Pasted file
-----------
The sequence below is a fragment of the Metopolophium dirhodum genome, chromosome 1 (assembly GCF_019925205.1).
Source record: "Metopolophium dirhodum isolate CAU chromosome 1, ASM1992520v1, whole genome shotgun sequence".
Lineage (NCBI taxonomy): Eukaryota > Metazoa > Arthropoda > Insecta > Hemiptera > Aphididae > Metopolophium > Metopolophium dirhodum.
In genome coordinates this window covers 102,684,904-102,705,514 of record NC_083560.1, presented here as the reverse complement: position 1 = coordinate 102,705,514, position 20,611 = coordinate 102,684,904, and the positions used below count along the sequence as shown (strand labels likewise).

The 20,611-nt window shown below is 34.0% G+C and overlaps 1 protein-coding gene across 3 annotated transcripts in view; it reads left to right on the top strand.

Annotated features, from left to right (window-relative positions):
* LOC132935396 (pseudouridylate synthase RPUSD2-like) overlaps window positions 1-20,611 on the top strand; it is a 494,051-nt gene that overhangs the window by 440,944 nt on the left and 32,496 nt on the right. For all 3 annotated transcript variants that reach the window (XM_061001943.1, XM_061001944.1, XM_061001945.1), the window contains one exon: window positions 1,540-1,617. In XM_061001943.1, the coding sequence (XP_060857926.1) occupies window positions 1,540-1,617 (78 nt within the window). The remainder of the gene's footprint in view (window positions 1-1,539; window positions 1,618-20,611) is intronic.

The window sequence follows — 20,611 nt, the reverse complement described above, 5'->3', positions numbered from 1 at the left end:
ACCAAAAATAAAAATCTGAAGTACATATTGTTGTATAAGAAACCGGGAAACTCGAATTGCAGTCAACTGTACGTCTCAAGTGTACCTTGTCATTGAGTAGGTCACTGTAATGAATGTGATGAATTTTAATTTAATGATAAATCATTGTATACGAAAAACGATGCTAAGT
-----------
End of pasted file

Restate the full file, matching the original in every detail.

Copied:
The sequence below is a fragment of the Metopolophium dirhodum genome, chromosome 1 (assembly GCF_019925205.1).
Source record: "Metopolophium dirhodum isolate CAU chromosome 1, ASM1992520v1, whole genome shotgun sequence".
Lineage (NCBI taxonomy): Eukaryota > Metazoa > Arthropoda > Insecta > Hemiptera > Aphididae > Metopolophium > Metopolophium dirhodum.
In genome coordinates this window covers 102,684,904-102,705,514 of record NC_083560.1, presented here as the reverse complement: position 1 = coordinate 102,705,514, position 20,611 = coordinate 102,684,904, and the positions used below count along the sequence as shown (strand labels likewise).

The 20,611-nt window shown below is 34.0% G+C and overlaps 1 protein-coding gene across 3 annotated transcripts in view; it reads left to right on the top strand.

Annotated features, from left to right (window-relative positions):
* LOC132935396 (pseudouridylate synthase RPUSD2-like) overlaps window positions 1-20,611 on the top strand; it is a 494,051-nt gene that overhangs the window by 440,944 nt on the left and 32,496 nt on the right. For all 3 annotated transcript variants that reach the window (XM_061001943.1, XM_061001944.1, XM_061001945.1), the window contains one exon: window positions 1,540-1,617. In XM_061001943.1, the coding sequence (XP_060857926.1) occupies window positions 1,540-1,617 (78 nt within the window). The remainder of the gene's footprint in view (window positions 1-1,539; window positions 1,618-20,611) is intronic.

The window sequence follows — 20,611 nt, the reverse complement described above, 5'->3', positions numbered from 1 at the left end:
ACCAAAAATAAAAATCTGAAGTACATATTGTTGTATAAGAAACCGGGAAACTCGAATTGCAGTCAACTGTACGTCTCAAGTGTACCTTGTCATTGAGTAGGTCACTGTAATGAATGTGATGAATTTTAATTTAATGATAAATCATTGTATACGAAAAACGATGCTAAGT